Football these days never seems to stop, and the Champions League returns on Tuesday, a mere 24 days after Barcelona’s thrilling final win against Juventus.
The dust has barely settled on Barca’s 3-1 victory in Berlin, secured thanks to second-half goals by Luis Suarez and Neymar, that saw them win the world’s most glamorous international club competition for the fourth time in the last decade.
But the road to the next final at the San Siro in Milan, and the start of the 2015-16 season in Europe, begins on the last day of June in some of the continent’s less glamorous venues.
For the likes of Lincoln of Gibraltar, Andorran title-holders Santa Coloma and Welsh champions The New Saints, reaching the lucrative group stage is a distant dream that will probably never come true.
That would mean winning four two-legged ties over the next two months. Simply winning one tie and reaping the financial rewards that come with it will do.
Lincoln are making their debut in the competition, while Santa Coloma and Folgore of San Marino — who face Pyunik of Armenia — will be trying to win a tie for the first time.
In contrast, The New Saints are comparative European veterans, their dominance of Welsh football allowing them to become regulars on the continental stage in the decade since a 6-0 aggregate defeat to European Cup holders Liverpool in qualifying in 2005.
TNS have been paired with B36 Torshavn of the Faroe Islands, with the prize on offer a second qualifying round tie against the Hungarian champions, former UEFA Cup finalists Videoton.
“The Faroe Islands was probably the worst place to go in terms of logistics and cost,” manager Craig Harrison, the former Middlesbrough and Crystal Palace player, told AFP.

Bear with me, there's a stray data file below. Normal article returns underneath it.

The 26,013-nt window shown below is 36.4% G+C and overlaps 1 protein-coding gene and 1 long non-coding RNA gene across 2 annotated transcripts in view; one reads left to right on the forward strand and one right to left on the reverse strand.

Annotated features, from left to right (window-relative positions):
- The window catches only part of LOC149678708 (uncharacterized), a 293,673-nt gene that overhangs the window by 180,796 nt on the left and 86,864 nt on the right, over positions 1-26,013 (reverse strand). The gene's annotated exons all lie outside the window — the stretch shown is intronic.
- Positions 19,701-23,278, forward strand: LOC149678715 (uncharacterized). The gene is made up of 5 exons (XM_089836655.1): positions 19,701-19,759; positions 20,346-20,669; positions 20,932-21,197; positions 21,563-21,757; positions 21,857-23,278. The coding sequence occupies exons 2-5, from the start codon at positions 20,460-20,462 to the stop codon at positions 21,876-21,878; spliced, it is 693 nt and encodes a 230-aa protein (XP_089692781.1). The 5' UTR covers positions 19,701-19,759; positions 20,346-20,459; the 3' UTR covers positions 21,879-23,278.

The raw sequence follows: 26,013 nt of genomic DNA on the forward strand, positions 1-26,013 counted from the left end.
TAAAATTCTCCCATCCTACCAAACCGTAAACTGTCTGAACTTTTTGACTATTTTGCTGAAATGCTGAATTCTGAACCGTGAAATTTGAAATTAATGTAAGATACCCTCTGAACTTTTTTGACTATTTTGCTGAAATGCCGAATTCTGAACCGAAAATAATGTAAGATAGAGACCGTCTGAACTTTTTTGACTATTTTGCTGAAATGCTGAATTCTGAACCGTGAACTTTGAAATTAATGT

There are no private jets for TNS — instead the club have been busy since the draw was made last week sorting out flights to the North Atlantic archipelago via Edinburgh for Wednesday’s first leg.
– ‘Highly lucrative’ –
But while the costs are high, there is plenty of money on offer just for being in the competition.
From this year, clubs in the first qualifying round will receive a guaranteed 450,000 euros (Â£319,000, $502,000) from UEFA, and winning through to the next round will bring at least 300,000 euros more into the coffers.
“It’s highly lucrative. It’s enough money to cover the wage bill for the whole season,” says Harrison.
“The club relies on the money earned from playing in Europe, and lately we have managed to attract better players.”
Harrison says that TNS, who are based just across the border in the English town of Oswestry, are competing for players with teams from England’s fifth tier and also look to pick up youngsters released by Premier League clubs.
Their advantage is being able to offer a shot at European football, and for Harrison and his squad — who are full-time — preparations have been geared towards this tie since they completed a domestic treble by winning the Welsh Cup on May 2.
They were back in training by May 26 and now they are looking to win a continental tie for just the third time.
“Coming into the first round, we are the favourites no matter who we play against,” insists Harrison.
“We are good enough to win both matches. It is a huge deal for Welsh football if we can win. It’s only a qualifier but it’s still a Champions League tie.
“Over previous years we have put in good performances. Now we need to turn those performances into results.”
Champions League first qualifying round, first-leg fixtures this week:
At Yerevan (1600 GMT)
Pyunik (ARM) v Folgore (SMR)
At Gibraltar (1800 GMT)
Lincoln (GIB) v Santa Coloma (AND)
At Belfast (1845 GMT)
Crusaders (NIR) v Levadia Tallinn (EST)
At Torshavn (1800 GMT)
B36 Torshavn (FRO) v The New Saints (WAL)